Rodi: It benefits in a way because the amount of time needed to get the Racebird to “take off” will be the minimum possible. We have bet on the dramatic visual effect of these boats taking off out of the water and that level of acceleration is only possible because of the use of electric propulsion.

Jo: In the early days of Formula E we had cars pulling into the pits halfway through the race only for the driver to hop out of one and into the other. Thankfully the series has evolved away from that with the work you did on the McLaren battery, but do you see something similar coming from E1? If so, how long until a Racebird can complete a race on a single charge. If not, what’s the difference? Is it just that 8 seasons of battery development has made the tech that much better?

Rodi: There won’t be any change of powerboat. Considering the mix of the state of the art of the battery technology and the race format we are currently designing, we have made sure that everything related to the charging phase will be “stealth” to the fans. Let’s remember, the first season of Formula E was eight years ago, and the battery technology has – and will! – evolve greatly.

Jo: Formula E has become famous for fan boosts and the attack mode – they seem to be great for racing, will E1 use something similar?

Rodi: Nothing is defined, yet, but we are absolutely thinking of new ways of increasing the spectacle during the race, and this can – and will include, as much as possible, input from the fans both on-site and remotely.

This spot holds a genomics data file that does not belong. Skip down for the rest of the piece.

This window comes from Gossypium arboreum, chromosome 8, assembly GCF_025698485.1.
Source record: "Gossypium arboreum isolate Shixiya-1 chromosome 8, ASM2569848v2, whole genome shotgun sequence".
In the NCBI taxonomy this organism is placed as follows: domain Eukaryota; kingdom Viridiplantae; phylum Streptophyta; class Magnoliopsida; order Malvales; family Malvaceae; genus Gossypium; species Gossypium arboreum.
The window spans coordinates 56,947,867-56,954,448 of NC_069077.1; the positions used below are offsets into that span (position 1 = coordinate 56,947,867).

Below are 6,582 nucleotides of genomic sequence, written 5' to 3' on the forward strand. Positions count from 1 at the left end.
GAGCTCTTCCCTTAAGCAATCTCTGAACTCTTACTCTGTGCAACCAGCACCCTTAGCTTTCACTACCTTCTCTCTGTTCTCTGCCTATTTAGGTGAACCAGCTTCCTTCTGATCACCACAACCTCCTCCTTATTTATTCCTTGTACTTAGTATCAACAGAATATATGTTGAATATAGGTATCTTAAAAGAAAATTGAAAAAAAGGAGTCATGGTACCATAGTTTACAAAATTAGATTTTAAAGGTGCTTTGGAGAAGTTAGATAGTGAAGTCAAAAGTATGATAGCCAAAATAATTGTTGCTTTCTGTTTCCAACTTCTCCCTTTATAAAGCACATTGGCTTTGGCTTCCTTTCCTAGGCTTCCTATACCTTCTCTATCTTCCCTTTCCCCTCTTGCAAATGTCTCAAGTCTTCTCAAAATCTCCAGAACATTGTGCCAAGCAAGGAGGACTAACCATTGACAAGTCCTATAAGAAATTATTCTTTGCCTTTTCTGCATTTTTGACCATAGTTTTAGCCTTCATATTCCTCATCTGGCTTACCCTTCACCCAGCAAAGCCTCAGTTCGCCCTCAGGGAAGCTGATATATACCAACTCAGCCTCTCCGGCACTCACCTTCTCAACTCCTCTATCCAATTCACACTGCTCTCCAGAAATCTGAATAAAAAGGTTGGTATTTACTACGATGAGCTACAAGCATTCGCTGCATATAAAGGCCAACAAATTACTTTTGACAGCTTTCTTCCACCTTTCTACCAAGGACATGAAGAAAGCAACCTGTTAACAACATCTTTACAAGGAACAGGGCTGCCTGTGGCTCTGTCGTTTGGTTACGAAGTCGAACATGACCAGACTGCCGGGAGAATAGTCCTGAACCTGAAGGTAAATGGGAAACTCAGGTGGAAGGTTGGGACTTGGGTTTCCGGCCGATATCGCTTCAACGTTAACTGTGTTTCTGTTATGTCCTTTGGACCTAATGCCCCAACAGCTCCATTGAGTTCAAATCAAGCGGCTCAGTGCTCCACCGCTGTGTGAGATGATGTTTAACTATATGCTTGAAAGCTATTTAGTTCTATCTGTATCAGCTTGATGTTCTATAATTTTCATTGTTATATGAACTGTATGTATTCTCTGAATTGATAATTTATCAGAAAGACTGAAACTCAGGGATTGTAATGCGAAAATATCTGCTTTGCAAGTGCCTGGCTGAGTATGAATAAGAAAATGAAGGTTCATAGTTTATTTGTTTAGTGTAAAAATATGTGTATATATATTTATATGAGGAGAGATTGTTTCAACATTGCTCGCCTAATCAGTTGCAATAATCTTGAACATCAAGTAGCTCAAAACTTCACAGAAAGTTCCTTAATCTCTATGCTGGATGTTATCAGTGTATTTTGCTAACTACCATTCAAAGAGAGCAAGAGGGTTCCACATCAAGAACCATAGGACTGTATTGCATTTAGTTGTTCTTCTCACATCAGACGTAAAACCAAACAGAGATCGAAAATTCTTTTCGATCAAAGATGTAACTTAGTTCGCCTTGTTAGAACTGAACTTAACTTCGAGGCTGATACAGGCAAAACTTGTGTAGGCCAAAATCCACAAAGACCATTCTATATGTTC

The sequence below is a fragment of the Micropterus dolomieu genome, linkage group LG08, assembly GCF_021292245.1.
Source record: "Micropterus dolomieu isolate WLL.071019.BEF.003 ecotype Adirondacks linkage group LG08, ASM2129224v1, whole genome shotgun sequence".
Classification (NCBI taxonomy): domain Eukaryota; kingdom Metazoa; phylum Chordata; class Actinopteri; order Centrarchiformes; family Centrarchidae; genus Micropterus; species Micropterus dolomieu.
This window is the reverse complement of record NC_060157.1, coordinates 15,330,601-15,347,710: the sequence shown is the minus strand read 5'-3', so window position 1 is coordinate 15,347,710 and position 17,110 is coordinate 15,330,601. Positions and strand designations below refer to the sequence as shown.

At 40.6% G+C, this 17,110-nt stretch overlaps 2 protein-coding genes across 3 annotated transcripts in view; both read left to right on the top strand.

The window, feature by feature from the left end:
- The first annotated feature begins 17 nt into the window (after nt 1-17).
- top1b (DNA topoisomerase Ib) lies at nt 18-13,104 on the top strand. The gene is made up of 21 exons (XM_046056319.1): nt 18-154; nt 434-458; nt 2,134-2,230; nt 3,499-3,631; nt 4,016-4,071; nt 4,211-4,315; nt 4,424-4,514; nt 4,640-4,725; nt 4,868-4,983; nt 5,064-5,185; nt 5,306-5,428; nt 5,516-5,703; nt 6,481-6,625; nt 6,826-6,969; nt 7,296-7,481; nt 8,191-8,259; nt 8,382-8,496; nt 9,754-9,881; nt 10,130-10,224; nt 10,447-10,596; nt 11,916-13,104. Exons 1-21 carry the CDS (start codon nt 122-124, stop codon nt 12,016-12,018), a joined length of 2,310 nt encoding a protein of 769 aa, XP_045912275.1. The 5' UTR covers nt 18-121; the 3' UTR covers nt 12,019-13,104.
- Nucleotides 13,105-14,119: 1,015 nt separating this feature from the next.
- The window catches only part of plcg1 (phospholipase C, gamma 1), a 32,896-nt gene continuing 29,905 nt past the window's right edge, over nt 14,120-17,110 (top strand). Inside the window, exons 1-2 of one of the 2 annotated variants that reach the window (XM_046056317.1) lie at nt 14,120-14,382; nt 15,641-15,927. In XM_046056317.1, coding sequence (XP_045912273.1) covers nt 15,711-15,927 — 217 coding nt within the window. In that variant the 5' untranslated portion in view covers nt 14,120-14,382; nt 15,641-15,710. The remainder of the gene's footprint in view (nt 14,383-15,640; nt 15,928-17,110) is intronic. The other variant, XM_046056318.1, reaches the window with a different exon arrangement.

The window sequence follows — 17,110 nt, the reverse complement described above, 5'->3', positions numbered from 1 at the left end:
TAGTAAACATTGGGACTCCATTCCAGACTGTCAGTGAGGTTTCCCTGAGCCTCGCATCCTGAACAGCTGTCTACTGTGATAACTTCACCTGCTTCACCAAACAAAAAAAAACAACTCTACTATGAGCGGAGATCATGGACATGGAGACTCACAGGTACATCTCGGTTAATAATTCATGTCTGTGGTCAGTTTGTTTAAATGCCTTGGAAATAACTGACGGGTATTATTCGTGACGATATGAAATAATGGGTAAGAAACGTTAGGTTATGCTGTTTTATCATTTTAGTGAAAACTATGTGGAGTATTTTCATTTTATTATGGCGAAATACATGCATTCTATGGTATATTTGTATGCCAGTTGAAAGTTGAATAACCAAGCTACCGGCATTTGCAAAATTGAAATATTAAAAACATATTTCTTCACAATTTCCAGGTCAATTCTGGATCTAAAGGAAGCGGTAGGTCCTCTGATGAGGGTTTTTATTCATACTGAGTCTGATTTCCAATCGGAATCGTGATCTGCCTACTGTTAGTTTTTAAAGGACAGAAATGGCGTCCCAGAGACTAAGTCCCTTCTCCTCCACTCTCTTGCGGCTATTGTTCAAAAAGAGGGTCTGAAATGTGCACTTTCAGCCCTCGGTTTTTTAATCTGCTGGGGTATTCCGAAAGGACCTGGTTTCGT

Jo: Formula E also has big names involved, Jaguar, Nissan, Andretti, Porsche, to name just a few. What sort of big names have you attracted, or do you hope to attract to E1? Will we see a Weichai/Ferreti or Benetti branded team, or will it be teams famous from other, traditional motorsport?

Rodi: We are targeting to have a mix. We are multicultural so we want a multicultural approach. So, for sure we are super keen on bringing in the important players from the marine industry, but we have a lot of interests from the athletes coming from powerboating, motorsport, and sailing. Then, of course, we have the professional racing teams in powerboating that are getting closer and closer to a deal. It will be a mix, and yeah – it will be a unique characteristic of E1.

Jo: They say that racing improves the breed. What new E1 tech do you think will be the first to “trickle down” to commercial boat products?